nose, lips, brows, and neck area compared with a 22% incidence in patients with
either peripheral or no facial burns.

o Again, early airway security is paramount before edema and airway compromise
develop.

o Patients with facial burns showed an increased mortality and more of a need for
ventilatory support.

Large cutaneous burns indicate an inability to escape flame and a risk for smoke inhalation
injury.

The secondary survey continues in a complete head-to-toe examination as in any other


trauma evaluation.

Causes

Based on a study looking at the characteristics of survivors and casualties of fire fatalities,
specific risk factors seem to elevate the rate of mortality.[12]

Age is an important predictor, with elderly persons (>64 y) and young persons (< 10 y) being
the most likely to die as a result of a fire.

Persons having a physical or cognitive disability have a higher mortality rate than matched
controls, as do persons under the influence of alcohol or other drugs. For these vulnerable
populations, if a nonvulnerable potential rescuer was present, the fatality rate dropped from
49% to 39%.

The absence of a functioning smoke detector increases the risk of death in a fire by about
60%.
Differentials

Acute Respiratory Distress Syndrome

Anaphylaxis

Angioedema

Anxiety

Asthma

Bacterial Pneumonia

Chronic Obstructive Pulmonary Disease and Emphysema

Congestive Heart Failure and Pulmonary Edema

Pneumonia, Aspiration

Pneumonia, Viral

Pneumothorax, Iatrogenic, Spontaneous and Pneumomediastinum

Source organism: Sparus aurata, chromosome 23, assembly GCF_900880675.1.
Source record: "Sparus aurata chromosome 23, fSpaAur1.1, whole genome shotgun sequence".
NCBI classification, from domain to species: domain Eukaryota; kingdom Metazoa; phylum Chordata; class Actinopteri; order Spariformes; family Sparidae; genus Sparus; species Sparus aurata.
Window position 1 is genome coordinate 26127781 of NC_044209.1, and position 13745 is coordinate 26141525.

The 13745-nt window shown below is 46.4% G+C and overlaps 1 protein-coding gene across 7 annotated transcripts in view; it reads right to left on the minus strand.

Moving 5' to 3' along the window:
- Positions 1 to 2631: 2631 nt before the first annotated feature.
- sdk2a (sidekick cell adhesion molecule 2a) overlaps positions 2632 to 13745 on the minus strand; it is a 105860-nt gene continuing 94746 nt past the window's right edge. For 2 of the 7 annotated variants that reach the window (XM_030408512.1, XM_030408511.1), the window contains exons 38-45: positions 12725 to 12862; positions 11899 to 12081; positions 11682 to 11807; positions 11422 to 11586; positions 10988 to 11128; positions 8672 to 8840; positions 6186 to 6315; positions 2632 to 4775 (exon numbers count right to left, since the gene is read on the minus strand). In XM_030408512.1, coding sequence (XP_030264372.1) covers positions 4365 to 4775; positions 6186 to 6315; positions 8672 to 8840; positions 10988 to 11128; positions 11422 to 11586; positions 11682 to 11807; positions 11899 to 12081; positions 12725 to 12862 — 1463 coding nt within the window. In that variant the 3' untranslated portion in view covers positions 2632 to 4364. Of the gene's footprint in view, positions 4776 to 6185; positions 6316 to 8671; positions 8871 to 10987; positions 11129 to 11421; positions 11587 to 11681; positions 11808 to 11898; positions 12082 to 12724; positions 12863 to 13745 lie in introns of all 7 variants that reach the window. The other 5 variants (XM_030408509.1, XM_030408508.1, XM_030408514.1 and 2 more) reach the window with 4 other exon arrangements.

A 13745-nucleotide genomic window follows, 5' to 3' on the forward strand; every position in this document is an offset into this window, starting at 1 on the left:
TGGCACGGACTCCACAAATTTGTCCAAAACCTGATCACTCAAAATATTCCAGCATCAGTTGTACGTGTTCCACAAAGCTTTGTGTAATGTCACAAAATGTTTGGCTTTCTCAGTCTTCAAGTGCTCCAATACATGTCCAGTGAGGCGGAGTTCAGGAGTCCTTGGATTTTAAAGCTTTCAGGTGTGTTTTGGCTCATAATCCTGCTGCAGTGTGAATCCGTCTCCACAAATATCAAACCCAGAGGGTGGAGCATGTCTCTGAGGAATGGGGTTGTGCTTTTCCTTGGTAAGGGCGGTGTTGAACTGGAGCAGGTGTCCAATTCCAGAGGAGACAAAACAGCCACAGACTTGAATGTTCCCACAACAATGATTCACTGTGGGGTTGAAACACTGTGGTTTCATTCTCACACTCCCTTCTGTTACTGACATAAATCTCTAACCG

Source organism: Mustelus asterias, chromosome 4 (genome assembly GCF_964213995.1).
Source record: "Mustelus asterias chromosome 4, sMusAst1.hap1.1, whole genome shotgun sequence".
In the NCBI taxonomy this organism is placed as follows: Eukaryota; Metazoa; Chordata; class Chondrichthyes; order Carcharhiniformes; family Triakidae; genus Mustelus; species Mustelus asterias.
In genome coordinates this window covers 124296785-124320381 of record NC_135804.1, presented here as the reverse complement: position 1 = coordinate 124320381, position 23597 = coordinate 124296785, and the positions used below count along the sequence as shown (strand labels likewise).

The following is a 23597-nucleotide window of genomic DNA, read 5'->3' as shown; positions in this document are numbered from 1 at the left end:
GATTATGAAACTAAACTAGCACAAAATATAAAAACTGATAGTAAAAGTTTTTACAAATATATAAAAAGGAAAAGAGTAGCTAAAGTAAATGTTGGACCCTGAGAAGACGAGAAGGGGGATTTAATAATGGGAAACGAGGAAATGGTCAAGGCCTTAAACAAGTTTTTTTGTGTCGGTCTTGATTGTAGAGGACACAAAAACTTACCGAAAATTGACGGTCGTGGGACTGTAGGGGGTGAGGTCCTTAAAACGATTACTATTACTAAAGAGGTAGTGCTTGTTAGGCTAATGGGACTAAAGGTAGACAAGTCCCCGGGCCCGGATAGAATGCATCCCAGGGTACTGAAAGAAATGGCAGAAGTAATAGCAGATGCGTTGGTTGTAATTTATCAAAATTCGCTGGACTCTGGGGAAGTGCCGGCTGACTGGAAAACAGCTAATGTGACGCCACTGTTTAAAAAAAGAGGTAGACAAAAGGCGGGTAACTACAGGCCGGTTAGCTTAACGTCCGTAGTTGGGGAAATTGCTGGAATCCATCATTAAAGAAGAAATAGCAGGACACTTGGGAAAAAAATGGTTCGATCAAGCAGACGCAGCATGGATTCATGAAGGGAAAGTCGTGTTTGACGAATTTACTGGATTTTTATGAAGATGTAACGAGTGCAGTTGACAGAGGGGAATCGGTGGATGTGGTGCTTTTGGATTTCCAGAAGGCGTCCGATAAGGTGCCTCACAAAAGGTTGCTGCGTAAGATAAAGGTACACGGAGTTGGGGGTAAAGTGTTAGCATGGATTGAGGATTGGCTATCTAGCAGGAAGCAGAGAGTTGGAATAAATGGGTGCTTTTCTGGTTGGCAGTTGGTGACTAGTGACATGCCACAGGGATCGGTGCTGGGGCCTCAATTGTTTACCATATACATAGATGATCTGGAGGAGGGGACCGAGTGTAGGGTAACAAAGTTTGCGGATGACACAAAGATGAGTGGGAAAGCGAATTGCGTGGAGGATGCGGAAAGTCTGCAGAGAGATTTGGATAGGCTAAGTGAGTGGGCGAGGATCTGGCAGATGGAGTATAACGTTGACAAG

Pneumothorax, Tension and Traumatic

Pulmonary Embolism

Laboratory Studies

Electrolyte testing can identify an anion gap acidosis.

Elevated lactate levels may result from metabolic acidosis secondary to hypoxia, CO, CN,
methemoglobinemia, inadequate resuscitation, or unrecognized trauma. Lactate levels
higher than 10 mmol/L are a sensitive indicator of CN levels higher than 1 mg/mg; therefore,
they should be treated as such.[16] Note that in most institutions, CN levels can take hours to
days for results; therefore, one must rely on clinical and indirect laboratory data.

BUN and creatinine levels should be obtained for baseline renal function in patients in shock
or rhabdomyolysis. Patients with large cutaneous burns, crush injuries, or prolonged
immobilization should have their serum creatine kinase (CK) checked and, if appropriate,
urine myoglobin.

Thermal degradation products of various compounds, including phosphorous-based fire


retardants, are capable of impairing cholinesterase activity. A prospective study measured
serum erythrocyte cholinesterase activity at the scene of residential fires for 49 victims. A